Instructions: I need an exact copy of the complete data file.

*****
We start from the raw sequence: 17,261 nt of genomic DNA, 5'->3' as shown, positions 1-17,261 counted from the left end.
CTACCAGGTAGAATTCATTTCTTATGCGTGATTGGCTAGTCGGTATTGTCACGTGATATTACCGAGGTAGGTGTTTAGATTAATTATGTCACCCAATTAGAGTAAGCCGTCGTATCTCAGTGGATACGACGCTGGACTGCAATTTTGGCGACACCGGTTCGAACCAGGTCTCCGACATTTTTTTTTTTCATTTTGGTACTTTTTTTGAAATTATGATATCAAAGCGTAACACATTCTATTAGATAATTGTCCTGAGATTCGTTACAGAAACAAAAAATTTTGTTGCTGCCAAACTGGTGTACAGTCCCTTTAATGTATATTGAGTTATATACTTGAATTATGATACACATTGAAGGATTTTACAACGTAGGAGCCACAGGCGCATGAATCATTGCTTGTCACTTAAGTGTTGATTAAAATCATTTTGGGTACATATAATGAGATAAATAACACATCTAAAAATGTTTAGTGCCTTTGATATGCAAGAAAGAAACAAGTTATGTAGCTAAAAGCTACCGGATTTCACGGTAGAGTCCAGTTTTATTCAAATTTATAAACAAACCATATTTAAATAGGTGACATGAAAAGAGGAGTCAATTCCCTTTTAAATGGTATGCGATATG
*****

We start from the raw sequence: 17,261 nt of genomic DNA, 5'->3' as shown, positions 1-17,261 counted from the left end.
CTACCAGGTAGAATTCATTTCTTATGCGTGATTGGCTAGTCGGTATTGTCACGTGATATTACCGAGGTAGGTGTTTAGATTAATTATGTCACCCAATTAGAGTAAGCCGTCGTATCTCAGTGGATACGACGCTGGACTGCAATTTTGGCGACACCGGTTCGAACCAGGTCTCCGACATTTTTTTTTTTCATTTTGGTACTTTTTTTGAAATTATGATATCAAAGCGTAACACATTCTATTAGATAATTGTCCTGAGATTCGTTACAGAAACAAAAAATTTTGTTGCTGCCAAACTGGTGTACAGTCCCTTTAATGTATATTGAGTTATATACTTGAATTATGATACACATTGAAGGATTTTACAACGTAGGAGCCACAGGCGCATGAATCATTGCTTGTCACTTAAGTGTTGATTAAAATCATTTTGGGTACATATAATGAGATAAATAACACATCTAAAAATGTTTAGTGCCTTTGATATGCAAGAAAGAAACAAGTTATGTAGCTAAAAGCTACCGGATTTCACGGTAGAGTCCAGTTTTATTCAAATTTATAAACAAACCATATTTAAATAGGTGACATGAAAAGAGGAGTCAATTCCCTTTTAAATGGTATGCGATATG